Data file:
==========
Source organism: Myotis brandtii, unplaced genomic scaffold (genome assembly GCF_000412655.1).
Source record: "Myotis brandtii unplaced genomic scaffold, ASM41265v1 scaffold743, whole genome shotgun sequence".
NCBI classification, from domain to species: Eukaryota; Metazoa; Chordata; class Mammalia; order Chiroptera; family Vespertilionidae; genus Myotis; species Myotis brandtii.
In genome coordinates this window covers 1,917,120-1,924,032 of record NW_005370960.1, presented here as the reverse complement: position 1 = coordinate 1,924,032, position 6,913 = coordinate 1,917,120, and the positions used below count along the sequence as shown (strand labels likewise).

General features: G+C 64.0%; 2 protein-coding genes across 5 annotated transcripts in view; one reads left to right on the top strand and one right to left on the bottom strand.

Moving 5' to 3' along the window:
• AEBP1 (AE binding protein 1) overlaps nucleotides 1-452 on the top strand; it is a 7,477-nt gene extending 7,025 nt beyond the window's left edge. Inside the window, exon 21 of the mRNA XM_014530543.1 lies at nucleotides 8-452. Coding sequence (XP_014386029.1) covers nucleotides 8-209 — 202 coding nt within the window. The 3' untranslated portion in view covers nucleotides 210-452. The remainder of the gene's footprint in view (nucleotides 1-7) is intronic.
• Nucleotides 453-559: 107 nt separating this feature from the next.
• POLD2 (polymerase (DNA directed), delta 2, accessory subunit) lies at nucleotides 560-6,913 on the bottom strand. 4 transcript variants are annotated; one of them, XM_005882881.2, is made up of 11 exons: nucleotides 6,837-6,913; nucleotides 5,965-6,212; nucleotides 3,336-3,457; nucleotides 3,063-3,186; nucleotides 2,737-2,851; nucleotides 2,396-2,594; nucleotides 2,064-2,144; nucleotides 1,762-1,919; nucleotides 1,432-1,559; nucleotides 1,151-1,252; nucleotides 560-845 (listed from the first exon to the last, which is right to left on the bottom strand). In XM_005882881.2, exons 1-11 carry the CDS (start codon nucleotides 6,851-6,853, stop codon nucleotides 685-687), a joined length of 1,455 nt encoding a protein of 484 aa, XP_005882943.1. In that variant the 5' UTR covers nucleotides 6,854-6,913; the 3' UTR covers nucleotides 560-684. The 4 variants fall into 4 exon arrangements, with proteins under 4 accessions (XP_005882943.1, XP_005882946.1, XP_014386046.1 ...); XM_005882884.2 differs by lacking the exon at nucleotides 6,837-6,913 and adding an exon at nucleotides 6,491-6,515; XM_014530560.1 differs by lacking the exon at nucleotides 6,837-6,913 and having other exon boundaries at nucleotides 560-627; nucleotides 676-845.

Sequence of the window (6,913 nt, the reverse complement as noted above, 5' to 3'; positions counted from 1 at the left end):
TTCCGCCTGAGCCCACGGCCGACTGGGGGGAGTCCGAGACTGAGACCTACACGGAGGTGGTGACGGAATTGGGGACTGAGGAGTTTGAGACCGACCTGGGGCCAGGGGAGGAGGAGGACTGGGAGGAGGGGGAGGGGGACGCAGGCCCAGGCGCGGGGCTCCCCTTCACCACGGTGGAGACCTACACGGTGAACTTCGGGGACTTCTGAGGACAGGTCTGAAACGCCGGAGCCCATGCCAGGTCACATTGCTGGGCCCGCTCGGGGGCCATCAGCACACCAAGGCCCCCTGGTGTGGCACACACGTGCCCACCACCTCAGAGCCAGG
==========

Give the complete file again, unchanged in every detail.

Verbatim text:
Source organism: Myotis brandtii, unplaced genomic scaffold (genome assembly GCF_000412655.1).
Source record: "Myotis brandtii unplaced genomic scaffold, ASM41265v1 scaffold743, whole genome shotgun sequence".
NCBI classification, from domain to species: Eukaryota; Metazoa; Chordata; class Mammalia; order Chiroptera; family Vespertilionidae; genus Myotis; species Myotis brandtii.
In genome coordinates this window covers 1,917,120-1,924,032 of record NW_005370960.1, presented here as the reverse complement: position 1 = coordinate 1,924,032, position 6,913 = coordinate 1,917,120, and the positions used below count along the sequence as shown (strand labels likewise).

General features: G+C 64.0%; 2 protein-coding genes across 5 annotated transcripts in view; one reads left to right on the top strand and one right to left on the bottom strand.

Moving 5' to 3' along the window:
• AEBP1 (AE binding protein 1) overlaps nucleotides 1-452 on the top strand; it is a 7,477-nt gene extending 7,025 nt beyond the window's left edge. Inside the window, exon 21 of the mRNA XM_014530543.1 lies at nucleotides 8-452. Coding sequence (XP_014386029.1) covers nucleotides 8-209 — 202 coding nt within the window. The 3' untranslated portion in view covers nucleotides 210-452. The remainder of the gene's footprint in view (nucleotides 1-7) is intronic.
• Nucleotides 453-559: 107 nt separating this feature from the next.
• POLD2 (polymerase (DNA directed), delta 2, accessory subunit) lies at nucleotides 560-6,913 on the bottom strand. 4 transcript variants are annotated; one of them, XM_005882881.2, is made up of 11 exons: nucleotides 6,837-6,913; nucleotides 5,965-6,212; nucleotides 3,336-3,457; nucleotides 3,063-3,186; nucleotides 2,737-2,851; nucleotides 2,396-2,594; nucleotides 2,064-2,144; nucleotides 1,762-1,919; nucleotides 1,432-1,559; nucleotides 1,151-1,252; nucleotides 560-845 (listed from the first exon to the last, which is right to left on the bottom strand). In XM_005882881.2, exons 1-11 carry the CDS (start codon nucleotides 6,851-6,853, stop codon nucleotides 685-687), a joined length of 1,455 nt encoding a protein of 484 aa, XP_005882943.1. In that variant the 5' UTR covers nucleotides 6,854-6,913; the 3' UTR covers nucleotides 560-684. The 4 variants fall into 4 exon arrangements, with proteins under 4 accessions (XP_005882943.1, XP_005882946.1, XP_014386046.1 ...); XM_005882884.2 differs by lacking the exon at nucleotides 6,837-6,913 and adding an exon at nucleotides 6,491-6,515; XM_014530560.1 differs by lacking the exon at nucleotides 6,837-6,913 and having other exon boundaries at nucleotides 560-627; nucleotides 676-845.

Sequence of the window (6,913 nt, the reverse complement as noted above, 5' to 3'; positions counted from 1 at the left end):
TTCCGCCTGAGCCCACGGCCGACTGGGGGGAGTCCGAGACTGAGACCTACACGGAGGTGGTGACGGAATTGGGGACTGAGGAGTTTGAGACCGACCTGGGGCCAGGGGAGGAGGAGGACTGGGAGGAGGGGGAGGGGGACGCAGGCCCAGGCGCGGGGCTCCCCTTCACCACGGTGGAGACCTACACGGTGAACTTCGGGGACTTCTGAGGACAGGTCTGAAACGCCGGAGCCCATGCCAGGTCACATTGCTGGGCCCGCTCGGGGGCCATCAGCACACCAAGGCCCCCTGGTGTGGCACACACGTGCCCACCACCTCAGAGCCAGG